Today: Founding members Jagger, Richards and Charlie Watts remain. The group tours and records occasionally.
Your ultimate Rolling Stones playlist: "Satisfaction," "Jumpin' Jack Flash," "Gimme Shelter," "Tumblin' Dice"
THE BEACH BOYS
What'd they do in '62? The Beach Boys, who already had scored a regional hit with "Surfin' " in 1961, released their first album. "Surfin' Safari" combined original numbers with instrumentals and cover songs.
Reaction: The album only made it up to No. 32 on the charts, but the group persevered with more surfing and car songs, gradually increasing its audience and broadening its sound.
Next up: The Beach Boys were one of the few American groups to survive the British Invasion, landing their first No. 1 single in 1964 with "I Get Around." For a time, the creativity of leader Brian Wilson would rival that of the Beatles.
Today: After decades of estrangement, the surviving Beach Boys recently released an album of new material and embarked on a tour. Wilson also has a solo career with critically acclaimed albums.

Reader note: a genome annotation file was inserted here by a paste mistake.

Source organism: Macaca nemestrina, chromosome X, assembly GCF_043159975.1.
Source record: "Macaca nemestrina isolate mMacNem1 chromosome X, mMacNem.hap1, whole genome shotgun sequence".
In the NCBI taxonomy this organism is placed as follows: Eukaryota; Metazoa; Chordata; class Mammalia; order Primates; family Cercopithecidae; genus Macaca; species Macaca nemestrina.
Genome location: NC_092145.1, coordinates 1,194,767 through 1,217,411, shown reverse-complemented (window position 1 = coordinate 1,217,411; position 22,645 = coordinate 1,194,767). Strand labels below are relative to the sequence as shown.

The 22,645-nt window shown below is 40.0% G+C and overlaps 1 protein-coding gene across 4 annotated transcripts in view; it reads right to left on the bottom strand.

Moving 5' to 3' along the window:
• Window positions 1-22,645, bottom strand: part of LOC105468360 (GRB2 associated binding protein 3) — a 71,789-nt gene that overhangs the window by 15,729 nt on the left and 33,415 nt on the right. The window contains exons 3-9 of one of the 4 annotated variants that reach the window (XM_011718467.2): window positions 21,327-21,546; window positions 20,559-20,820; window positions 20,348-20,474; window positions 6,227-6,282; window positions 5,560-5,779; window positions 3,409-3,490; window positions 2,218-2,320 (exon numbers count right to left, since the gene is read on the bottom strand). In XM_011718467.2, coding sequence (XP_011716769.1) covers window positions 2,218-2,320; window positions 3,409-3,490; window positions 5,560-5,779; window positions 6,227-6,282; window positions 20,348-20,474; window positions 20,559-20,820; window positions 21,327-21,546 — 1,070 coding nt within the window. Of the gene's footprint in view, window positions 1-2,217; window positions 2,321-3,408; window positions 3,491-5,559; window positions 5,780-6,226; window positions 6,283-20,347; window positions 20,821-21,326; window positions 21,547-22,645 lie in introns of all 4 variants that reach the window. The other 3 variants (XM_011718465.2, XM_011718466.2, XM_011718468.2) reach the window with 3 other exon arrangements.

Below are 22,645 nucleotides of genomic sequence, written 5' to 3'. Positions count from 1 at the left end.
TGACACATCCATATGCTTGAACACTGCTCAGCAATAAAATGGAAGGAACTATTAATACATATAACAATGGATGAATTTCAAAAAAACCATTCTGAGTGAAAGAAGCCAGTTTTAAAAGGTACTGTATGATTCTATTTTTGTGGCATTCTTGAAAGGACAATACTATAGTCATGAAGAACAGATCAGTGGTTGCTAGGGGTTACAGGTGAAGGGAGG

Your ultimate Beach Boys playlist: "Surfin' USA," "California Girls," "Good Vibrations," "Surf's Up"
What'd he do in '62? The artist formerly known as Robert Zimmerman released his first album, "Bob Dylan," on Columbia Records on March 19. The soon-to-be prolific songwriter penned only two of the album's 13 tracks. The rest were versions of folk standards such as "House of the Rising Sun."
Reaction: The album sold poorly, and Columbia was said to be on the verge of dropping Dylan from its roster. Dylan's manager, John Hammond, reportedly persuaded the label not to give up on his protege.
Next up: In 1963, Dylan released "The Freewheelin' Bob Dylan," including the classics "Blowin' in the Wind" and "A Hard Rain's a-Gonna Fall." The young singer-songwriter was dubbed "the voice of a generation" and went on to pioneer folk-rock.
Today: The singer has reportedly finished a new studio album, his 35th. Dylan was recently awarded the Medal of Freedom by President Obama.
Your ultimate Bob Dylan playlist: "Blowin' in the Wind," "Like a Rolling Stone," "Visions of Johanna," "Tangled Up in Blue"
Staff writer Rodger Mullen can be reached at email@example.com or 486-3561.Copyright © 2014, Los Angeles Times